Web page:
I have written often about Chromebooks, the low-cost competitor to Windows and Macintosh laptop computers. (My earlier Chromebook articles can be found by starting at http://goo.gl/LoScjt.) I purchased one of the first Chromebooks and still use it often. As Mark Spoonaur writes in Laptop Magazine:

Whether it’s because of their very affordable prices or an aversion to Windows 8′s complexity, more and more shoppers are buying Chromebooks. There are some valid reasons to choose a Chromebook over a Windows machine, including a very intuitive interface (it’s largely browser based), a lack of upgrade headaches, and less worrying about malware. And while Chromebooks have limited offline capability, there’s a growing number of apps that work without a Wi-Fi connection.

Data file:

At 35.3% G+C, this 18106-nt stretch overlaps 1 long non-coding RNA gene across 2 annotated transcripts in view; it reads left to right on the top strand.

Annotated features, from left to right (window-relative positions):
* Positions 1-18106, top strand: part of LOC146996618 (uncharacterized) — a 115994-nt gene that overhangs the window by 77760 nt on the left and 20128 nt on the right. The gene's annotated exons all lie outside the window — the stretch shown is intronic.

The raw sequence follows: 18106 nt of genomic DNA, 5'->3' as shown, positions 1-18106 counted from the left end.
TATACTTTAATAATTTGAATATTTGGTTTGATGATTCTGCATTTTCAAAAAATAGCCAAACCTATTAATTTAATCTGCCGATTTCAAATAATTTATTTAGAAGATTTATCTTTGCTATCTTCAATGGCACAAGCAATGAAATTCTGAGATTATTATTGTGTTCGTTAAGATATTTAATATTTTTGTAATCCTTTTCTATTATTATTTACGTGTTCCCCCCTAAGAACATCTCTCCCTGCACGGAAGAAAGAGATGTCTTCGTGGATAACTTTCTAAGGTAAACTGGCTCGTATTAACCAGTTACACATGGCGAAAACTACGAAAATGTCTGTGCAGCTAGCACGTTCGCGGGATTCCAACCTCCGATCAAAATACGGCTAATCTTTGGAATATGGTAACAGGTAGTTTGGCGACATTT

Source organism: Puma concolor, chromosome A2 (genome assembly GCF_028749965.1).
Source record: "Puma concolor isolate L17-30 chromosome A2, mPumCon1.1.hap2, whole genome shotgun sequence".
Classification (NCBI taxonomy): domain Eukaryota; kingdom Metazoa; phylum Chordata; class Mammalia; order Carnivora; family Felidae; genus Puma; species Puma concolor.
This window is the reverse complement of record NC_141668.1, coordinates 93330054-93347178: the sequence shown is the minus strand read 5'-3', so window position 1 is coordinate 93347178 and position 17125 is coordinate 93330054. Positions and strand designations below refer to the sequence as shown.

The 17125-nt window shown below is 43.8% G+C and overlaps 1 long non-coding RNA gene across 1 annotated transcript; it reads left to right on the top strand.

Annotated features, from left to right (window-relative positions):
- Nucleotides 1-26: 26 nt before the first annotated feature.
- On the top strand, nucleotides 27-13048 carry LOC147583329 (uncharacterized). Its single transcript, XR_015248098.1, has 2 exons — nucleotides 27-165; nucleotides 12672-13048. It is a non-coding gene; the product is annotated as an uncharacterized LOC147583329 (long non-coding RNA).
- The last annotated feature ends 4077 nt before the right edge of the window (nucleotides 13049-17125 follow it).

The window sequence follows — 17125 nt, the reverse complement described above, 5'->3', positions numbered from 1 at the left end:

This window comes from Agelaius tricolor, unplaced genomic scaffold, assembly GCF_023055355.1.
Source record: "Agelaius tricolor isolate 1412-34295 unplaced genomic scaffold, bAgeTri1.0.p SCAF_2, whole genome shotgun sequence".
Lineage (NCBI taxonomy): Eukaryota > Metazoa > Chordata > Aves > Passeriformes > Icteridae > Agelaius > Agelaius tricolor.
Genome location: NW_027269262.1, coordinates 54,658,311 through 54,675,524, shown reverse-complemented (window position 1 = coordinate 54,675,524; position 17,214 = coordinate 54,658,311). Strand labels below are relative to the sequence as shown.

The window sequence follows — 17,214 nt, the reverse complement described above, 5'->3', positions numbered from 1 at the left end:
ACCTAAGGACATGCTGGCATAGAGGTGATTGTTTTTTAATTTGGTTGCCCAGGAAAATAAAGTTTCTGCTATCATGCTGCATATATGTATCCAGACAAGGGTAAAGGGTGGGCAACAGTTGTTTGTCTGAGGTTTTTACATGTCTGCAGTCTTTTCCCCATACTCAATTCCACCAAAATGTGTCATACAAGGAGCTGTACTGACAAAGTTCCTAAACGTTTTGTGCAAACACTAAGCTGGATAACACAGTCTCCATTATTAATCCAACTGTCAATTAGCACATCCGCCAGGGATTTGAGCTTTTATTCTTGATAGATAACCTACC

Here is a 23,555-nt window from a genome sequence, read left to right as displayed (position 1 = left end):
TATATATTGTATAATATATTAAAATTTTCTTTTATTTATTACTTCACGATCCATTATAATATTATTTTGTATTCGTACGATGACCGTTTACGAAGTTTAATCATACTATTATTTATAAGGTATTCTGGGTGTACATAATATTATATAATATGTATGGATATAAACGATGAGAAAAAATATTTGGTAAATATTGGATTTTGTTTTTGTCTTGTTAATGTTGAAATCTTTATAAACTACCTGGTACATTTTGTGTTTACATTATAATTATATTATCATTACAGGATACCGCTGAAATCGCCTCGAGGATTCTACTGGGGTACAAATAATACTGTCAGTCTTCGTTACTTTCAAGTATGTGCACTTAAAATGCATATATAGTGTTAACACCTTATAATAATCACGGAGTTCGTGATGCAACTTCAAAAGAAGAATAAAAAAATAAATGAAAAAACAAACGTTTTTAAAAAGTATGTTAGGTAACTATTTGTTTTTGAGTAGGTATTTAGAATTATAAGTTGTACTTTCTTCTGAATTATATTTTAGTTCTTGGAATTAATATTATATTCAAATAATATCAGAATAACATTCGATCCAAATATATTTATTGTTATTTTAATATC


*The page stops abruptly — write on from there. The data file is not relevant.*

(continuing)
In fact, sales of desktop and laptop computers have been declining in the past few years; but ABI Research found that, in the most recent quarter, Chromebook shipments increased by 67 percent, quarter over quarter. The research company expects that, year over year, Chromebooks shipments will double. (Details may be found at http://goo.gl/dT2nBb.) ABI Research Analyst Stephanie Van Vactor made a statement that “Consumers are hungry for a product that is cost effective but also provides the versatility and functionality of a laptop. The growth of the Chromebook market demonstrates a niche that is gaining traction among consumers.”

Turn Your Cell Phone into a Portable Scanner

One of the most useful, low-cost gadgets is an affordable, foldable, quick setup, photography lightbox. The StandScan Snap can digitize business receipts, documents of all sorts, photographs, jewelry, coins, or even items you wish to sell online. By using a large-screen television of a computer projector, it can even be used to project live demonstrations using small objects with an iPhone’s Airplay or similar software on an Android phone.